People have said to me, upon occasion, “Gee, you do too much!” Aside from annoying me (I personally hate that comment), it makes me think. How much is too much? If you enjoy crafting, then when do you say when? After all, it’s not as though there’s an addiction, at least not in a usual situation (addictive behaviors aside); the joy of creating is just that: joyful.
My answer continues to be, there is no such thing as too much. Crafts fulfill a deep-seated need for me to create. I make no apology for that fact. I enjoy multiple expressions of that creativity, and don’t care if it appears scattershot to others – they’re not paying my bills, or worrying about my time. I am, and that’s what matters.
However, it’s worthwhile, I think, to discuss the underpinnings of how to go about “doing so much.” Here, then, are my thoughts:
First, I made a rule for myself when I learned to knit: I don’t care if I finish any project, ever. I am not knitting to complete things. I enjoy the process, and I love fiber. I really mean that. My hands tingle when I see a new yarn shop, a yarn shop I know, or even the craft section at a big-box store. When I found out Dollar Tree carried remaindered Lion Brand? HEAVEN. The process of knitting and of handling the fibers makes me happy and spurs my creativity. More importantly, it relaxes me.
Second, despite what seems to be popular opinion from the “you do too much” crowd, I don’t do every craft I am interested in every day. I rotate things. I make candles every February. I decorate eggs every March. I made soap once or twice a year. To do these things, I enlist others to help me. When I have a group showing up at 10:00 on a Saturday expecting me to have melted the wax, it spurs me to set up the candles and melt the wax.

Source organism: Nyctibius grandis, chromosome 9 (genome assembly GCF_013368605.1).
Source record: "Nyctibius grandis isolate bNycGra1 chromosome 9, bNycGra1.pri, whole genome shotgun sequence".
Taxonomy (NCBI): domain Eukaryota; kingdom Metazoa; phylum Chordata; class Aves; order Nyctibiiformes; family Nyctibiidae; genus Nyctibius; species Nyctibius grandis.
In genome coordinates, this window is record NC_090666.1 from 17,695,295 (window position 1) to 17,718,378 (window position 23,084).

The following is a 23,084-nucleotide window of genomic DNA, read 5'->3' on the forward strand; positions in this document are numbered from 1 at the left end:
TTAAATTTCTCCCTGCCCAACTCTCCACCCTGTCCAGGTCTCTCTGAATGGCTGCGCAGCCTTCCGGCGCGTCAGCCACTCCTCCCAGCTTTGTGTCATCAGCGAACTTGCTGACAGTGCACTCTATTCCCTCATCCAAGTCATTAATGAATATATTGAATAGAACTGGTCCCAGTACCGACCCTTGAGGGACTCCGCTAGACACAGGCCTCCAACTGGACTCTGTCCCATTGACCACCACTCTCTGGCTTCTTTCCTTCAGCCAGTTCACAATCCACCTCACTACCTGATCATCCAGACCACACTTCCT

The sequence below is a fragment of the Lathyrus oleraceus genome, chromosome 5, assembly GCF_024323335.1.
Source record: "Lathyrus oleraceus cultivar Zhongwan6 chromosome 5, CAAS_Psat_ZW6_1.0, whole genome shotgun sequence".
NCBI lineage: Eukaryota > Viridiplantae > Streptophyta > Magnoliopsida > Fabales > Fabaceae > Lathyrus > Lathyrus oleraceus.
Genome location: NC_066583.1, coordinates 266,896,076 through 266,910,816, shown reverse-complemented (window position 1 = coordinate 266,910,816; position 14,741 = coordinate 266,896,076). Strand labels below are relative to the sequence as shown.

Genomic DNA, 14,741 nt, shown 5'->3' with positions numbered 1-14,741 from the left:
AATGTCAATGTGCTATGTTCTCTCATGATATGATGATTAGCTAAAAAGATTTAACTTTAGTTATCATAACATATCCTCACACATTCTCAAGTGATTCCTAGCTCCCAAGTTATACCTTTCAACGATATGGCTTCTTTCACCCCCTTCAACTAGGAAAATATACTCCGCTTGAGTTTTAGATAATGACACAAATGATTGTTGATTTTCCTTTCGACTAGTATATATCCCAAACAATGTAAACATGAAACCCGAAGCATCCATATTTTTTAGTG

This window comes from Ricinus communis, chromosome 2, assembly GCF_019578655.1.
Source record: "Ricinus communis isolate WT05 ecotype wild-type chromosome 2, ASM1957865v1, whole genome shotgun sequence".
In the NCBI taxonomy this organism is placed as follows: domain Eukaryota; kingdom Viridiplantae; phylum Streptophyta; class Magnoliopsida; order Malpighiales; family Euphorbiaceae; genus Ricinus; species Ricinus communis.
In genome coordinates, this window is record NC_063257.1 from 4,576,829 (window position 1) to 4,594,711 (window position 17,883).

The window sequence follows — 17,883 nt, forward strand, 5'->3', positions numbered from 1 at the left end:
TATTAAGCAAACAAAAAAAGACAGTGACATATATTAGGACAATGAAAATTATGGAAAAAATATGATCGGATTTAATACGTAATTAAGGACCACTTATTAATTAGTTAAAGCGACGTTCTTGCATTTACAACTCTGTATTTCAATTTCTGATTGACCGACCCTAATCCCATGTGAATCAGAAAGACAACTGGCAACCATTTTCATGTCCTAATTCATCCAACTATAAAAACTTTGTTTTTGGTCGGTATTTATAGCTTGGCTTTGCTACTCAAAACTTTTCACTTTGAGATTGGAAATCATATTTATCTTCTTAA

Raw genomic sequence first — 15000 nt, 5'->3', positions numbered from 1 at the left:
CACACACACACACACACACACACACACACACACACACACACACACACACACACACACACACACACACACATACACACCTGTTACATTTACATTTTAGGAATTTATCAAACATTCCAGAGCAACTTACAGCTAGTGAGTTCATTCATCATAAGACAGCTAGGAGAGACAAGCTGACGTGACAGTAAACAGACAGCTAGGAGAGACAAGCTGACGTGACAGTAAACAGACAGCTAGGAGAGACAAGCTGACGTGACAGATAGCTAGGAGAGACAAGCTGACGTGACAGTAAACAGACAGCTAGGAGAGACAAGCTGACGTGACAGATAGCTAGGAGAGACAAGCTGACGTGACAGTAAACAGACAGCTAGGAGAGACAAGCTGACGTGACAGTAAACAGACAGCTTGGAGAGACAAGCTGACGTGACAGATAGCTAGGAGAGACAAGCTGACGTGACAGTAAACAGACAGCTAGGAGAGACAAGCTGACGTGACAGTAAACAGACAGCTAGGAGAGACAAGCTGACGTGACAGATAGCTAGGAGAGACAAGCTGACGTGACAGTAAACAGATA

Third, I do what catches my fancy at any given moment. I’ve learned basic design and I play with things. If I get stuck in a particular project, I fiddle with something else. I have many different types of yarns in my stash and rotate what I play with.
Fourth, I keep good records. I know what’s in my stash, where it’s stored, and what I bought it to make. I keep organized using bins and boxes, and I keep my lists updated.
Fifth, I share the love. Blogging about my crafts keeps me organized and motivated to finish things so I can blog about them. Again, this is using the many in support of the one.
My crafts aren’t about focus, they are a means to an end. They are about play and exploration, creativity and fun. They are not about a stepwise creative process, they are a celebration of the fact that I am a right-brained thinker. This is something that our society doesn’t really understand, sadly. In fact, a friend of mine who is very left-brained told me with certainty, “You’re a left-brained thinker.” I stared at her and she said, “You do all these things in a highly organized way.” It’s very interesting to me that to her, “right-brained” meant disorganized. That’s quite far from the truth. Some right-brained people are disorganized, but so are some left-brained people. That’s not the point. What is the point is understanding how our own thought processes work and to work with them.
And if that means playing with lots of different little crafts at different times, then I say, go for it! It’s oodles better than wasting time watching television or drinking or spending lots of money. It’s a relatively inexpensive habit, I can do it while I’m talking to others, and it builds community. These are all excellent points in favor of crafts – any kinds of crafts – and the more the merrier.
So the next time you’re tempted to think, wow, too much; define for yourself the answer to the question: “Just what is too much?” You might be surprised by the answer.